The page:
He then asks what is wrong with their friends Maude and Thompson, inquiring about the wedding, and discussing Mrs. Merriam's [Maude's mother's] reluctance to see her daughter marry. Patrick states that "nineteen years old is hardly old enough" but, then, jokes, "tell Leslie that if he had only decided to marry a Doukhobor or a Galician or Hungarian there would have been no delay."

Patrick, Thomas Alfred

1903, Oct 23 – Letter to Marion

Place: Yorkton, Ass.

From: T.A. Patrick

To: Mrs. Marion G. Patrick, Lucan, Ont[ario]

Delivery: Canada Post, postmarked

Details: 1pp on paper watermarked with “Merchant;” and an envelope. Envelope is scribbled over with pencil, possibly by a child.

Notes: T.A. Patrick writes to his wife while she is away to Ontario. He informs her that he "went to the farm on "28" today and shot a chicken. Used up a box of matches setting and fires which cleared things up a little. Yesterday went down to good acres and wasted some cartridges at ducks but gone none. Killed four partridges. Intended to go Northward for wild geese but just as I got ready Charlie Beck came for me. There is now another Miss Beck. Have been doing about $25 worth of work per day." He worries about his bronchitis, stating "I sound like McLean when I cough."

Patrick's second paragraph states that he "had an urgent letter from Brandon again to address meetings in the Mormon settlement. Two telegrams and two letters so far urging me to come. They advertised meetings and had to post pone them as I could not go. Will have to go after the session." He writes that he had a letter from Marion's friend "Senator Perley urging [Patrick] to run for the Commons, and intimating that I will not be at a loss financially."

Patrick, Thomas Alfred

1903, Sept 18 – Letter to Marion

Place: Yorkton

From: Papa, [T.A. Patrick]

To: Mrs. T.A. Patrick, Byron, Ont.

Delivery: Canada Post, postmarked

Details: 1pp and envelope

Notes: T.A. Patrick writes to his wife, Marion, from Yorkton while she is away in Byron, Ontario. He writes of visiting a patient in Ebenezer whose boy "accidentally or carelessly shot him this afternoon putting a 22 caliber bullet into his chest." He states that he has been busy since his return: "Last night Mrs. Lamb a daughter, today Mrs. Blakely a son." He informs her that he has "to go to the Hospital tonight before going to bed," as his "typhoid patient" is very ill.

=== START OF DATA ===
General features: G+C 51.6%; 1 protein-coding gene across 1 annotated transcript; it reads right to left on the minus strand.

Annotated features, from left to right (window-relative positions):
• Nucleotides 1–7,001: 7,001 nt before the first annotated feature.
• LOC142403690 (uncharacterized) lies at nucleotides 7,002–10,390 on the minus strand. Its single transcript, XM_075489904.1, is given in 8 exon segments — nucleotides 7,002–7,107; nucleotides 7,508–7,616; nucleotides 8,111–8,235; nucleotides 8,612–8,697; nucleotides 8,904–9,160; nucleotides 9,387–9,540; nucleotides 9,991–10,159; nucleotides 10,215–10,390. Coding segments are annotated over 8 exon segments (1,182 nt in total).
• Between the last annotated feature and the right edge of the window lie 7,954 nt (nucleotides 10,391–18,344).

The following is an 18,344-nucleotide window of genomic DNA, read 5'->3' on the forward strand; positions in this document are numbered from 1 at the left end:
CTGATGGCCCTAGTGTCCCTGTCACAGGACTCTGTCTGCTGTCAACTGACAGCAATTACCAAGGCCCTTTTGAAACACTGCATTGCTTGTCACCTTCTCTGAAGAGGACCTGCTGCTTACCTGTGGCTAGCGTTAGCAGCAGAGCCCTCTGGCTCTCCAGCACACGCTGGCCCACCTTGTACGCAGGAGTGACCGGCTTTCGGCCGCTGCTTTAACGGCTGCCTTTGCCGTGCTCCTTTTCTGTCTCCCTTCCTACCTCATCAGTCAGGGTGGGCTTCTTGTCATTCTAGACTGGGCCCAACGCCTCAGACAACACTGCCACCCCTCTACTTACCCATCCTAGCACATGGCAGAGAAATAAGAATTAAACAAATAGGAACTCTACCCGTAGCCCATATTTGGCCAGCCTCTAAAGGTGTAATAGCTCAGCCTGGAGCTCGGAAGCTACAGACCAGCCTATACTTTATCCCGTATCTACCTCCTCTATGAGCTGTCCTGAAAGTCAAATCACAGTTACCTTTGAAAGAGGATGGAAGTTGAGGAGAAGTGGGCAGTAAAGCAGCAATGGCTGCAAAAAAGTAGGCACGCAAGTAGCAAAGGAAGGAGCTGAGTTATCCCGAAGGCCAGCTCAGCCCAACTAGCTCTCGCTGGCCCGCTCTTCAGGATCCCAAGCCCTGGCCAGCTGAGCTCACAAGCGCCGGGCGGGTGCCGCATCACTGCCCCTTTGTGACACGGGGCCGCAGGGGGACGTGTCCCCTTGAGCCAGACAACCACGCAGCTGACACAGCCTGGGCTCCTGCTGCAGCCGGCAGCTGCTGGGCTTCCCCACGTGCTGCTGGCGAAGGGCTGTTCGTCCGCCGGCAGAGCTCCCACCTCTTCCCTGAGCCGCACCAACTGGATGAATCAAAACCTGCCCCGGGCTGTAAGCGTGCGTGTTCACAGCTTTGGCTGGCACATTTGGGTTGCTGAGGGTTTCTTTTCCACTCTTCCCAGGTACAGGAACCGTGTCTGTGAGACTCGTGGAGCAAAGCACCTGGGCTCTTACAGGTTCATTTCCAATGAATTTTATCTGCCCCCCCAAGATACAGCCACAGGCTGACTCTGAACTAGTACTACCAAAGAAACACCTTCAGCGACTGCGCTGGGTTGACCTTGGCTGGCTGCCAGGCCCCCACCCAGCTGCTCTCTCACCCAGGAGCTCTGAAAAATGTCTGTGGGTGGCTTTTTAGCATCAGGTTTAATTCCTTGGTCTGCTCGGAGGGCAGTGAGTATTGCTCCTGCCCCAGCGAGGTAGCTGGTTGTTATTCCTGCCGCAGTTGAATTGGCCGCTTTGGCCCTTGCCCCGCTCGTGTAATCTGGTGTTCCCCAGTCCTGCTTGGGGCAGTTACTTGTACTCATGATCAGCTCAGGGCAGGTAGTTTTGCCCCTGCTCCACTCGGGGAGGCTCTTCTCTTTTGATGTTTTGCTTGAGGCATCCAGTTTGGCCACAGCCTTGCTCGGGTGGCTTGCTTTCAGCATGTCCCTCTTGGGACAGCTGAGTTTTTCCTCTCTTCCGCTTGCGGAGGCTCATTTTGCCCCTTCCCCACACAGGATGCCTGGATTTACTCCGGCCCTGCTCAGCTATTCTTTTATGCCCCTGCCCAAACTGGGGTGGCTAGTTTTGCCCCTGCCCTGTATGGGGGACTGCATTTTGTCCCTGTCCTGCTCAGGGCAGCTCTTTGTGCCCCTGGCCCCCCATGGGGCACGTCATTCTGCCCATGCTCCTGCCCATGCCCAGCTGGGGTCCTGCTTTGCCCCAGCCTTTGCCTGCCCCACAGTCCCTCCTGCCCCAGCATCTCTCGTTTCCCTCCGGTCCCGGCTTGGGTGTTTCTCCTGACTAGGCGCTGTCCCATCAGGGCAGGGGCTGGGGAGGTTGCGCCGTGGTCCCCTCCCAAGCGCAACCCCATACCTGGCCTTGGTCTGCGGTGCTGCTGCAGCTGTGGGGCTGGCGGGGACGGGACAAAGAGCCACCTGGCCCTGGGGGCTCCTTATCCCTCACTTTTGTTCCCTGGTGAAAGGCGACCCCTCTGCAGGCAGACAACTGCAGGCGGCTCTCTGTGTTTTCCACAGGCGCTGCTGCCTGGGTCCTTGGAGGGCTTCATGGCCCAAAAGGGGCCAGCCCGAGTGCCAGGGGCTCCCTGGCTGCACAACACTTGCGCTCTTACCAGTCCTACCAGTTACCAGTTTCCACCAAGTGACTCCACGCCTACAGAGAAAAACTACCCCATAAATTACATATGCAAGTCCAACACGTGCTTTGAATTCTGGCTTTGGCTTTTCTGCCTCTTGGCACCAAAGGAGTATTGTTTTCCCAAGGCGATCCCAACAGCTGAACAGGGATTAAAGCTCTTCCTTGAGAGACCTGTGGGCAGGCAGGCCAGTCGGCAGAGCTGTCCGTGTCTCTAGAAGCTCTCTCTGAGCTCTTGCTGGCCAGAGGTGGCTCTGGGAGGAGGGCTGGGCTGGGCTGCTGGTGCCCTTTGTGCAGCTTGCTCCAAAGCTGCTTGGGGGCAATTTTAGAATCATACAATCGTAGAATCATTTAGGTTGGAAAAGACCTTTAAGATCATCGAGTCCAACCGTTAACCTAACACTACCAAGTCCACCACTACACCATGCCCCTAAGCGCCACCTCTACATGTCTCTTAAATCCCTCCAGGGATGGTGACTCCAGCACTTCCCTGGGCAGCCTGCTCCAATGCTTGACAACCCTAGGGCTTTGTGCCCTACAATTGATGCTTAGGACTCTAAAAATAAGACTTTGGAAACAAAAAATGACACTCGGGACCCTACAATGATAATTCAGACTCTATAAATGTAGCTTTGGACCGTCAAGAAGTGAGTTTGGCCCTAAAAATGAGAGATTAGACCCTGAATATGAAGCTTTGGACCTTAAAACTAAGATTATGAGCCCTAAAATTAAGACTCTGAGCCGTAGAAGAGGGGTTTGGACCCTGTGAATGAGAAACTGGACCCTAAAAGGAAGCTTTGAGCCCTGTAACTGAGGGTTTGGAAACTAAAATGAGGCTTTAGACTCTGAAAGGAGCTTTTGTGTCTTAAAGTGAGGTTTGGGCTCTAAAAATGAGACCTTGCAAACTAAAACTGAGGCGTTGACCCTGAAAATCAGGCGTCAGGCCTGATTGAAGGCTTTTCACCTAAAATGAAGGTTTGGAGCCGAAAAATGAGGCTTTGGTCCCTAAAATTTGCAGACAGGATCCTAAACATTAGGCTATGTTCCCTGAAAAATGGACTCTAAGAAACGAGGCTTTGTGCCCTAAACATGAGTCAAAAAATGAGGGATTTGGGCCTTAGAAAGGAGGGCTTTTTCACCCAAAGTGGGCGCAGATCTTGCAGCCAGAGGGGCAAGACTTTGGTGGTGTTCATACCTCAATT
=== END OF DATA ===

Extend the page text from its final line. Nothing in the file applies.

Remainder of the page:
He ends his note updating his wife on the children: "George shot a deer across the road" and "Edith is improving."

The note ends with a P.S. "letter from Jack [his brother] tonight. He feels confident he has passed."

Patrick, Thomas Alfred

1903, Sept 5 – Letter to Marion

Place: Collingwood, Ont[ario]

From: Alf [T.A. Patrick]

To: Mrs. Marion G. Patrick, Byron, Middlesex Co., Ont.

Delivery: Canada Post, postmarked

Details: 1pp on lined Grand Central Hotel, Collingwood Ont. letterhead. The envelope is printed with “Great Northern Exhibition, Collingwood, Ont. – September 22, 23, 24, 25, 1903.” in red ink.

Notes: T.A. Patrick writes one of his frequent letters to his wife while in Ontario. He writes that he "arrived at Collingwood last night to find that owing to a smash-up or a break-down or a break-up or a smash-down the boat I decided to sail on has been taken off the route and there is none until Tuesday so I leave at noon for Meaford then by stage to Owen Sound where I hope to catch a C.P.R. boat leaving there tonight at 5:30."

Patrick, Thomas Alfred

1903, Sept 7 – Letter to Marion

Place: Fort William, Ont[ario]

From: T.A. Patrick

To: Wife, [Marion G. Patrick]

Details: 1pp typewritten on “J.J. Wells, Clerk of the Third Division Court. Notary Public. Real Estate and Insurance.” Letterhead. Paper is watermarked with a Victoria Cross-style icon and the words “Standard, Pure Linen.”

Notes: T.A. Patrick sends his wife a typewritten letter to inform her that he has arrived in Fort William and has been visiting John Wells and Ida Momtague Bloomfield. He writes that "Mrs. Bloomfield lives near and neither of them are far from the C. N. R. station where we entered Fort William. Perhaps you remember walking past an office which stood along and which had a sign "Men Wanted.""

Patrick, Thomas Alfred

1904, Oct 5 – Letter to Marion

Place: Regina

From: Alf [T.A. Patrick]

To: Mrs. Marion G. Patrick, Yorkton. Box 122

Delivery: Canada Post, postmarked

Details: 1 pp on lined North West Territories letterhead and envelope. Envelope has a broken piece of a red wax seal still attached to it.